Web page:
National

Famed Japanese doctor Tetsu Nakamura, slain in Afghanistan, spent his life helping the poor

Kyodo

Japanese physician Tetsu Nakamura, one of six people gunned down in eastern Afghanistan on Wednesday, was a committed aid worker who had for decades provided medical treatment and help to the poor in the borderlands of the country and Pakistan.

In recognition of his significant contributions, including the construction of irrigation systems, Afghan President Ashraf Ghani granted Nakamura honorary citizenship in October.

Nakamura’s 66-year-old wife, Naoko, tearfully told reporters Wednesday that she had recognized the risks her husband faced doing aid work in Afghanistan, where security remains volatile, but hoped that she would never have to hear the news of his death.

“I’m filled with sorrow,” she said at her home in Omuta, Fukuoka Prefecture.

But she showed her understanding for his life dedicated to supporting poor people.

“I wanted him to stay home but he put all his effort toward his activities,” she said, adding that he was back home for about two weeks until late November, and left for Afghanistan as if it were business as usual.

A graduate of the Kyushu University School of Medicine, Nakamura began his medical work in Pakistan’s northwest region of Peshawar in 1984, treating people with leprosy and other diseases.

During that time, he also treated countless refugees in Pakistan who had fled the civil war in Afghanistan. In 1991, he opened a clinic in the province of Nangarhar in eastern Afghanistan.

Realizing that poverty is one of the main reasons young people join militant groups in the country, his focus gradually shifted from health care to drought and anti-poverty measures.

Water shortages due to a drought in Afghanistan in 2000 led to the spread of infectious diseases and a rising death toll among children. Nakamura assembled a group of workers, including Japanese youth, to dig wells in order to improve villagers’ access to water, with the construction of irrigation channels commencing in 2003.

After studying hydraulic engineering, Nakamura developed construction methods through trial and error that did not require expensive machinery.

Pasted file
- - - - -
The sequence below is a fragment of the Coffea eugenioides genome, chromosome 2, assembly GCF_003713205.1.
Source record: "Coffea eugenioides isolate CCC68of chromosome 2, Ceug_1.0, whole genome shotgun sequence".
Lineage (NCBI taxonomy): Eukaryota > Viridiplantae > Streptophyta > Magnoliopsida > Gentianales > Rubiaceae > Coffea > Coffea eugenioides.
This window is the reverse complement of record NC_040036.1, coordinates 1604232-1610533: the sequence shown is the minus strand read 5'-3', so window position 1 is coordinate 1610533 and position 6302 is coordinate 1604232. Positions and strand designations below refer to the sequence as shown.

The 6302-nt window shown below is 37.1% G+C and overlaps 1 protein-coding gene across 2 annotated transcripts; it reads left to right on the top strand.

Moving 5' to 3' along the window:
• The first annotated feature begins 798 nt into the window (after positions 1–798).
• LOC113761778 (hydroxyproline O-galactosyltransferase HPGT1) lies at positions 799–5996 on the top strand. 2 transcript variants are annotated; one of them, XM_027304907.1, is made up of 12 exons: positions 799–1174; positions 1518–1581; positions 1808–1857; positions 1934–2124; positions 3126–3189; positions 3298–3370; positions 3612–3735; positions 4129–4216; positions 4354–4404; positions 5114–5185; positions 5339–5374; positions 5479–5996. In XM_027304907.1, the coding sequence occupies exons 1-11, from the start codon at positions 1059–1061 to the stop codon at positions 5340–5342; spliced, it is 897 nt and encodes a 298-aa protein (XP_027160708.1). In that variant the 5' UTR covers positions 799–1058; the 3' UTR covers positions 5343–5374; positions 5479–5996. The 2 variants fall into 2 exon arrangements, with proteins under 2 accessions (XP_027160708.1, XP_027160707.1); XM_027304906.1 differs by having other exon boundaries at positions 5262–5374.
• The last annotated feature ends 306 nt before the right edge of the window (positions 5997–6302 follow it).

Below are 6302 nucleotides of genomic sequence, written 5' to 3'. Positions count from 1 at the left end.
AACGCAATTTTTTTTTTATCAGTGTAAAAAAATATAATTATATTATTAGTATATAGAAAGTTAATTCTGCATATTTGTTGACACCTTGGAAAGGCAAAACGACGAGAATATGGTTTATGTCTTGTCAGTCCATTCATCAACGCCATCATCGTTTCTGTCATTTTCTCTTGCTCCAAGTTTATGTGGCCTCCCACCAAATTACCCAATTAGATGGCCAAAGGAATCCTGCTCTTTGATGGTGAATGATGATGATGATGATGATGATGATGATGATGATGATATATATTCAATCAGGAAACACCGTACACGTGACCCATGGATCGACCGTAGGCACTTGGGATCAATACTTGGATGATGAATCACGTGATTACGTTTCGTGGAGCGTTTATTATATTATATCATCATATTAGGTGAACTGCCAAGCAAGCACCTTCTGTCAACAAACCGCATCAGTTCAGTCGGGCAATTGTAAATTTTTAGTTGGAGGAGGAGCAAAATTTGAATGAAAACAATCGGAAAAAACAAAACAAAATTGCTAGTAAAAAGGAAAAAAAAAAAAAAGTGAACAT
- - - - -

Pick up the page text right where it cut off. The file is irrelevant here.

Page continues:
Despite low pay, the young workers toiled at their work. They strived to adapt to the local lifestyle in the Islamic country. Nakamura would often use harsh words but many young volunteers sympathized with Nakamura’s warmth and community-based approach.

Osamu Hasuoka, 46, one of the former members of Nakamura’s aid group, Peshawar-kai, helped dig wells and engaged in other work in Afghanistan. Hasuoka described Nakamura as the kind of person “who never let himself compromise on his work, in doing activities that save people’s lives.”

Hasuoka said Nakamura had led young staff members and always adhered to the rules and did not allow the members to let their guard down.

In 2008, the organization also started building a school in eastern Afghanistan with the aim of educating children and caring for infants in poverty-stricken families. Many poor people in the desolate region, lacking in industry, side with anti-government militant groups.

In August 2008, Kazuya Ito, a 31-year-old member of Peshawar-kai who was working on the construction of irrigation channels, was shot and killed by an armed group.

Although the aid group restricted the entry of Japanese nationals into the area following the incident, Nakamura continued his work there, using donations to improve the lives of locals.

The Afghan government commended Nakamura last year for his dedication to humanitarian work.

He was also awarded the Ramon Magsaysay Award, dubbed the Nobel Prize of Asia, in 2003 for his long-standing contributions to the region.